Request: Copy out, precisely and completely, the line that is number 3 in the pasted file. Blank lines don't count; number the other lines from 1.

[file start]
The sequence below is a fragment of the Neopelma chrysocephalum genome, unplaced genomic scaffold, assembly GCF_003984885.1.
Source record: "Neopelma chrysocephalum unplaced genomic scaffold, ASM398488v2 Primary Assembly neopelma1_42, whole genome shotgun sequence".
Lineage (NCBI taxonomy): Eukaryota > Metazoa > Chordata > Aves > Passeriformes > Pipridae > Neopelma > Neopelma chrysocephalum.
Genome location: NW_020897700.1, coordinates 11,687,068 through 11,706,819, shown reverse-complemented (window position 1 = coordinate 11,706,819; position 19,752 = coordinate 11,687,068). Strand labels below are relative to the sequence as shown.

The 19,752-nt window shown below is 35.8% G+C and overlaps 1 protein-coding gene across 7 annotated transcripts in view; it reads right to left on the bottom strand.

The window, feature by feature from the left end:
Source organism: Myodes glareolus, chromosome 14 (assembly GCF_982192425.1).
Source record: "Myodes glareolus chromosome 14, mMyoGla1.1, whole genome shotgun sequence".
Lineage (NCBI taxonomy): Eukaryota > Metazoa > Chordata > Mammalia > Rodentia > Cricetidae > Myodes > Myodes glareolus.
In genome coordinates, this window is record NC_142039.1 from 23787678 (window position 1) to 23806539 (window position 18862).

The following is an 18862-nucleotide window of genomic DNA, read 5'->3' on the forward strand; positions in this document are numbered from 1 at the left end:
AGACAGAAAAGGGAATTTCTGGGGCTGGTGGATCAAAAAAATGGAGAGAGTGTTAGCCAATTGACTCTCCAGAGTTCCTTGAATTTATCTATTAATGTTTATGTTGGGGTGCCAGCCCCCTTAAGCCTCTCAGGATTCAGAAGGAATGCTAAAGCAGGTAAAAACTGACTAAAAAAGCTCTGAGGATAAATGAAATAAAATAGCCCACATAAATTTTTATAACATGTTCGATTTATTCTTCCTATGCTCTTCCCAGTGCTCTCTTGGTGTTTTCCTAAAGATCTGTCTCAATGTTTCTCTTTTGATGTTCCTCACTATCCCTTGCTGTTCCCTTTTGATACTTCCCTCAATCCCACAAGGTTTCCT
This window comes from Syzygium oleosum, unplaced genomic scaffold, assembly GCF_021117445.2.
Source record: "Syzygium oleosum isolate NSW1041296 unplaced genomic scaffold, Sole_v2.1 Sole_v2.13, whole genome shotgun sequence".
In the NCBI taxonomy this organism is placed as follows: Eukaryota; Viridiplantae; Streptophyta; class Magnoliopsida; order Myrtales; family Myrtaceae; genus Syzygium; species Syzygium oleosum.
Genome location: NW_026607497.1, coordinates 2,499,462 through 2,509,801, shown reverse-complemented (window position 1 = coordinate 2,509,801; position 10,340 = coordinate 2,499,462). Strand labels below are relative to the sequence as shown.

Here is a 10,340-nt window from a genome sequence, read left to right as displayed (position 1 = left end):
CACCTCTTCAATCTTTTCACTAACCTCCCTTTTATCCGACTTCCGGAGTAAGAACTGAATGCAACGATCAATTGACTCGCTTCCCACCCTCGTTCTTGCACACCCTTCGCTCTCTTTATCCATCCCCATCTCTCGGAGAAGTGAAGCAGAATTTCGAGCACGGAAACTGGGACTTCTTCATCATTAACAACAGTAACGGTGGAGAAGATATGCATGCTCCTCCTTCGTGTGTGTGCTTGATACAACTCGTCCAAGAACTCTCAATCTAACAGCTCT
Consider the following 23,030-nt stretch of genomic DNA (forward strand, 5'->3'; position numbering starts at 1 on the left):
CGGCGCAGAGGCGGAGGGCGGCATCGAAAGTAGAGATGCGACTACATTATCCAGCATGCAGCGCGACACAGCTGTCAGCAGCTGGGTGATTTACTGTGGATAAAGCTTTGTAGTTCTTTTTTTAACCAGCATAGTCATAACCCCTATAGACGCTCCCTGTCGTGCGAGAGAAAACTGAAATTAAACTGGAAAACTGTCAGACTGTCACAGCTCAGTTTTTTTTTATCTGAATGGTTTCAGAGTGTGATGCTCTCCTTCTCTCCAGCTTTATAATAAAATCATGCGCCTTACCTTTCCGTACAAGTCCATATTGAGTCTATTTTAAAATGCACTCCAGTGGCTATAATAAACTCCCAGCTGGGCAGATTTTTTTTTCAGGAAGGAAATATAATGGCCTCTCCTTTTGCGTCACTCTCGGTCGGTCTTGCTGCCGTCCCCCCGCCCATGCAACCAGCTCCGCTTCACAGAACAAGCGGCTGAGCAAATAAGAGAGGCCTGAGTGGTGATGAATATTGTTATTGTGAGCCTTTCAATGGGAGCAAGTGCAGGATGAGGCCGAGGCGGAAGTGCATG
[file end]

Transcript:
Lineage (NCBI taxonomy): Eukaryota > Metazoa > Chordata > Aves > Passeriformes > Pipridae > Neopelma > Neopelma chrysocephalum.